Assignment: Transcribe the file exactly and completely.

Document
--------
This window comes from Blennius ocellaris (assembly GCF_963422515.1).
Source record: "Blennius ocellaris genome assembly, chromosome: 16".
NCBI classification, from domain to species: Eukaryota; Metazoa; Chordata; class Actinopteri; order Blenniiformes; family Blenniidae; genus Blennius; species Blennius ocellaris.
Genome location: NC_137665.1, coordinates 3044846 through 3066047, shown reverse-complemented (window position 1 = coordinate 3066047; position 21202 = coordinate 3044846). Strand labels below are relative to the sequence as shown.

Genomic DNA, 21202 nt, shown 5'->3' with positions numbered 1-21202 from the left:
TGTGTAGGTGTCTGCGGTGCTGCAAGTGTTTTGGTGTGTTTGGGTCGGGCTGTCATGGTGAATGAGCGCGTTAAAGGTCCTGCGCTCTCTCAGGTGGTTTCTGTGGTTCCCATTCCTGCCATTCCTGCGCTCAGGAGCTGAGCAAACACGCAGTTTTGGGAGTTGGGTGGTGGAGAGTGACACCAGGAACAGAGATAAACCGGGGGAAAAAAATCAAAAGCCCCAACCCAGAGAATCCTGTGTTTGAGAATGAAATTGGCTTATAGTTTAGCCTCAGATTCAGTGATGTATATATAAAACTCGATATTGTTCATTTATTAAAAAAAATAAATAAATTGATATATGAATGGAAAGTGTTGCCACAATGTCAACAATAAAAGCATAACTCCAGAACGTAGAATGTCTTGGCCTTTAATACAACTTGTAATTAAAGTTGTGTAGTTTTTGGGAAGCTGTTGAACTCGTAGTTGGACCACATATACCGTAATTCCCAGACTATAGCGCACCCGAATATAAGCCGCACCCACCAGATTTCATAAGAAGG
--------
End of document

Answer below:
This window comes from Blennius ocellaris (assembly GCF_963422515.1).
Source record: "Blennius ocellaris genome assembly, chromosome: 16".
NCBI classification, from domain to species: Eukaryota; Metazoa; Chordata; class Actinopteri; order Blenniiformes; family Blenniidae; genus Blennius; species Blennius ocellaris.
Genome location: NC_137665.1, coordinates 3044846 through 3066047, shown reverse-complemented (window position 1 = coordinate 3066047; position 21202 = coordinate 3044846). Strand labels below are relative to the sequence as shown.

Genomic DNA, 21202 nt, shown 5'->3' with positions numbered 1-21202 from the left:
TGTGTAGGTGTCTGCGGTGCTGCAAGTGTTTTGGTGTGTTTGGGTCGGGCTGTCATGGTGAATGAGCGCGTTAAAGGTCCTGCGCTCTCTCAGGTGGTTTCTGTGGTTCCCATTCCTGCCATTCCTGCGCTCAGGAGCTGAGCAAACACGCAGTTTTGGGAGTTGGGTGGTGGAGAGTGACACCAGGAACAGAGATAAACCGGGGGAAAAAAATCAAAAGCCCCAACCCAGAGAATCCTGTGTTTGAGAATGAAATTGGCTTATAGTTTAGCCTCAGATTCAGTGATGTATATATAAAACTCGATATTGTTCATTTATTAAAAAAAATAAATAAATTGATATATGAATGGAAAGTGTTGCCACAATGTCAACAATAAAAGCATAACTCCAGAACGTAGAATGTCTTGGCCTTTAATACAACTTGTAATTAAAGTTGTGTAGTTTTTGGGAAGCTGTTGAACTCGTAGTTGGACCACATATACCGTAATTCCCAGACTATAGCGCACCCGAATATAAGCCGCACCCACCAGATTTCATAAGAAGG